“The autonomy of commissions is further eroded through rules by enabling the central government to decide certain entitlements for commissioners on a case by case basis. These rules will effectively make information commissions function like ‘caged parrots’. Commissioners will potentially be wary of giving directions to disclose information that the central government does not wish to provide,’’ she added.
- It may be recalled that in 2019, amendments were made to the RTI law despite public protests across the country. The RTI Amendment Act, 2019 amended sections 13, 16 and 27 of the RTI Act, 2005 to empower the central government to prescribe through rules, the tenure, salaries, allowances and other terms of service of the chief and other information commissioners of the Central Information Commission (CIC) and all state information commissions (SICs).
- The RTI Amendment Act received the assent of the President on August 1, 2019. For nearly 3 months, the central government did not prescribe requisite rules. As a result, vacancies in information commissions could not be filled, leading to huge backlogs and concomitant long delays in the disposal of appeals and complaints of people.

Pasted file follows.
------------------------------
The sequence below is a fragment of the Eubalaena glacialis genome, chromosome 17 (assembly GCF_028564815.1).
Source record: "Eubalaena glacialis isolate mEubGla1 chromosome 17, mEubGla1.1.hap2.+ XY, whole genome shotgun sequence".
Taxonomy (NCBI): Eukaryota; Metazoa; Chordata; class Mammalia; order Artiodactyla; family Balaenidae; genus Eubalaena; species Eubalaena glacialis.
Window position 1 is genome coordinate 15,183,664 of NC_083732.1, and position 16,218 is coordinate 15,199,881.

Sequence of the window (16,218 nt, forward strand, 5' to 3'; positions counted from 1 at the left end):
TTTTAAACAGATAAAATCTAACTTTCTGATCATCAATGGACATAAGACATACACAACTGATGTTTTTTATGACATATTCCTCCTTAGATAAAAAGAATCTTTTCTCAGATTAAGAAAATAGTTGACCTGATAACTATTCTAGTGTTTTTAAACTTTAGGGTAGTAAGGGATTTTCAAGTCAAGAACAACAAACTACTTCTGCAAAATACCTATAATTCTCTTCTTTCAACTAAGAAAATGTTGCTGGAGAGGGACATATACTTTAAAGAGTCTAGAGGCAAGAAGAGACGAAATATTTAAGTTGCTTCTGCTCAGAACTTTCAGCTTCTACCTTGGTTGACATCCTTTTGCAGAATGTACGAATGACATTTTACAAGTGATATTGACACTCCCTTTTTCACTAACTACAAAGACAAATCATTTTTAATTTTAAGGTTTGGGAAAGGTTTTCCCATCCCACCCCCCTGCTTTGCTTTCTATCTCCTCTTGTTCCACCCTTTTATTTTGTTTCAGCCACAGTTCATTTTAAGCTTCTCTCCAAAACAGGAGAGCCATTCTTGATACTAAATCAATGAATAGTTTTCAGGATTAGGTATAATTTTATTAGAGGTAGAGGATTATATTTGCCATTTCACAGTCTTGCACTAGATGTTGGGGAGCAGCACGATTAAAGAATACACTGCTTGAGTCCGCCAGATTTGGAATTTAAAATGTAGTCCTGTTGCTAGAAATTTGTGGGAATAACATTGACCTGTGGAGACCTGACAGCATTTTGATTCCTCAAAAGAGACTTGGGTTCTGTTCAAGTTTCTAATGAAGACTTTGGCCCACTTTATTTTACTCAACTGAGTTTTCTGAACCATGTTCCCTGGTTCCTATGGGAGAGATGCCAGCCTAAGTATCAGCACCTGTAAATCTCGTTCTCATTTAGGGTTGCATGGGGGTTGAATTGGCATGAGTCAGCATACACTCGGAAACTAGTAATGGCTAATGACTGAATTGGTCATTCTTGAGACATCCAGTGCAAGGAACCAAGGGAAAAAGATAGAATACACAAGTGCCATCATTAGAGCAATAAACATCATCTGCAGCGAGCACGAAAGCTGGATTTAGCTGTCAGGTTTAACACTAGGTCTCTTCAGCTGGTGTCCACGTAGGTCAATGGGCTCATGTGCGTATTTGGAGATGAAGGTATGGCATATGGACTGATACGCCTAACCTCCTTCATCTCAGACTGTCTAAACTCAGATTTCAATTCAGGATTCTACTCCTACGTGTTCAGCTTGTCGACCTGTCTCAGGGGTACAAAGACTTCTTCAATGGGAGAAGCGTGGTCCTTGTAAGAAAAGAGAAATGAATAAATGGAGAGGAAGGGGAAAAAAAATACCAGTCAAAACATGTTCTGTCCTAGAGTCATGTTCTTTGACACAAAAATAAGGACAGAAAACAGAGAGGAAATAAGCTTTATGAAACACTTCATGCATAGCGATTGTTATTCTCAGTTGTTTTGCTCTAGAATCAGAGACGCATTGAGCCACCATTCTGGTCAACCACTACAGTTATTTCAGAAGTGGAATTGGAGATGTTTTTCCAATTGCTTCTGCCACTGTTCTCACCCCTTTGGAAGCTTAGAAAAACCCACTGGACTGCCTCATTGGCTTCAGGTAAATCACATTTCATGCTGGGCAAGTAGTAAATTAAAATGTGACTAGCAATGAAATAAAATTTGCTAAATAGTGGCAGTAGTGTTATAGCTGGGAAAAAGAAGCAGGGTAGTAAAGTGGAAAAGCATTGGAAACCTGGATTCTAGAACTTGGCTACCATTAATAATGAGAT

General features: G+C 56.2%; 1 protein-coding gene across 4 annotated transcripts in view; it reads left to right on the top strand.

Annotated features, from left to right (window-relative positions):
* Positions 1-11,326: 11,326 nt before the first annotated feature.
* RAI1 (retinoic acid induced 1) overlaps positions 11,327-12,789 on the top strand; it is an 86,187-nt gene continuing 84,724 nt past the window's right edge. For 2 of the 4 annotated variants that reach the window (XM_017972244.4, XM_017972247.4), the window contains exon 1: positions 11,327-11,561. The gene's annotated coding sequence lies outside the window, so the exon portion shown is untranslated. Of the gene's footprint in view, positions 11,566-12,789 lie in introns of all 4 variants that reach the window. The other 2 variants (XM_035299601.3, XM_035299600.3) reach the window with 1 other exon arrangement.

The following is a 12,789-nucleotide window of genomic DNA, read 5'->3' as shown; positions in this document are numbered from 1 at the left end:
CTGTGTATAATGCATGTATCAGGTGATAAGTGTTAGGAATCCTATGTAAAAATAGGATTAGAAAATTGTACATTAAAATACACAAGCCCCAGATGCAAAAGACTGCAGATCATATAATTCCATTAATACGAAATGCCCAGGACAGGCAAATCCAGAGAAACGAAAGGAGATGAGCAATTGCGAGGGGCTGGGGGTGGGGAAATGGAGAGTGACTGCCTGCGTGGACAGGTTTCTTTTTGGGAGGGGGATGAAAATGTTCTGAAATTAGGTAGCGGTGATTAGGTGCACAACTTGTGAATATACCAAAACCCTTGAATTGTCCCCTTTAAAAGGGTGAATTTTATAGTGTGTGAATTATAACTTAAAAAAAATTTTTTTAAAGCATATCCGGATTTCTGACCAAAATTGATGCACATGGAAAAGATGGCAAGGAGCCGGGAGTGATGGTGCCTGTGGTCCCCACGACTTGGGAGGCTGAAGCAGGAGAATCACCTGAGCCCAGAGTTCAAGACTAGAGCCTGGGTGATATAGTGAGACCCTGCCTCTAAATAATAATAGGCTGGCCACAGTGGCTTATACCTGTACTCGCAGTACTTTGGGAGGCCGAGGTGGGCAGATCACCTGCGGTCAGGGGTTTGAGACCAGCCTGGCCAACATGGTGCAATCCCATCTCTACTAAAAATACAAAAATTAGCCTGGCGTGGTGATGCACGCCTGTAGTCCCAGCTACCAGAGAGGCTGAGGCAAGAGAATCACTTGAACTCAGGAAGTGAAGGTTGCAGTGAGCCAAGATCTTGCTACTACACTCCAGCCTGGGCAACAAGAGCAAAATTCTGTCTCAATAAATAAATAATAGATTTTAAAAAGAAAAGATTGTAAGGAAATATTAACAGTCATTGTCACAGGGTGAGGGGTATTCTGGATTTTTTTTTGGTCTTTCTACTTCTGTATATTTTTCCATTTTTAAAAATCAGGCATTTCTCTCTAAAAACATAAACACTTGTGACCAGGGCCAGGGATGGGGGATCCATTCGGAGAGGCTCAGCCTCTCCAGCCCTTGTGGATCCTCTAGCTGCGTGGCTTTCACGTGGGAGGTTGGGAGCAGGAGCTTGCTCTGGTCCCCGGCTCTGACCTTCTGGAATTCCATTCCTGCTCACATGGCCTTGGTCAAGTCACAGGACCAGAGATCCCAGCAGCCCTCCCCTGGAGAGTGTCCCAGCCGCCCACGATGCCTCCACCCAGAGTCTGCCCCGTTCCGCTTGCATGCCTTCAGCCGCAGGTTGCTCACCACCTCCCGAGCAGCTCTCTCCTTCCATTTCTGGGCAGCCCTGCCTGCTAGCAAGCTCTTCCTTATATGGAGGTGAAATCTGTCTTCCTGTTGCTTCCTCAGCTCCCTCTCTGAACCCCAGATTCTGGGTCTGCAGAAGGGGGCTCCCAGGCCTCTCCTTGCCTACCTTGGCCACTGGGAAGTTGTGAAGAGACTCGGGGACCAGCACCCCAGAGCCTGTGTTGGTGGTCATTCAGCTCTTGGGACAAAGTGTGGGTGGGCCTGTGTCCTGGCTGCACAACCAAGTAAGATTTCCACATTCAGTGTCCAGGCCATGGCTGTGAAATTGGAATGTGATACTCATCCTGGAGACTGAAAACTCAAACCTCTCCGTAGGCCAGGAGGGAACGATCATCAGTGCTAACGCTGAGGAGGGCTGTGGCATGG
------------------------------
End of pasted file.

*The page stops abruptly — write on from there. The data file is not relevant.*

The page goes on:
- The issue of the central government’s failure to promulgate rules was highlighted by members of civil society at the annual CIC convention held on October 12, 2019. On October 16, 2019 at a public meeting organised by Satark Nagrik Sangathan, retired judge of the Supreme Court, Justice Madan Lokur said that the RTI Amendments are regressive and will adversely impact the RTI Act. He also said that the law will continue to suffer till the rules are made.
- A letter to the Prime Minister was sent by the National Campaign for Peoples' Right to Information (NCPRI) demanding immediate formulation of rules in keeping with the provisions of the Pre Legislative Consultation Policy of 2014.
Finally, on October 25, 2019, the Central Government notified rules titled, ‘The Right to Information (Term of Office, Salaries, Allowances and Other Terms and Conditions of Service of Chief Information Commissioner, Information Commissioners in the Central Information Commission, State Chief Information Commissioner and State Information Commissioners in the State Information Commission) Rules, 2019’.
(Vinita Deshmukh is consulting editor of Moneylife, an RTI activist and convener of the Pune Metro Jagruti Abhiyaan. She is the recipient of prestigious awards like the Statesman Award for Rural Reporting which she won twice in 1998 and 2005 and the Chameli Devi Jain award for outstanding media person for her investigation series on Dow Chemicals. She co-authored the book “To The Last Bullet - The Inspiring Story of A Braveheart - Ashok Kamte” with Vinita Kamte and is the author of “The Mighty Fall”.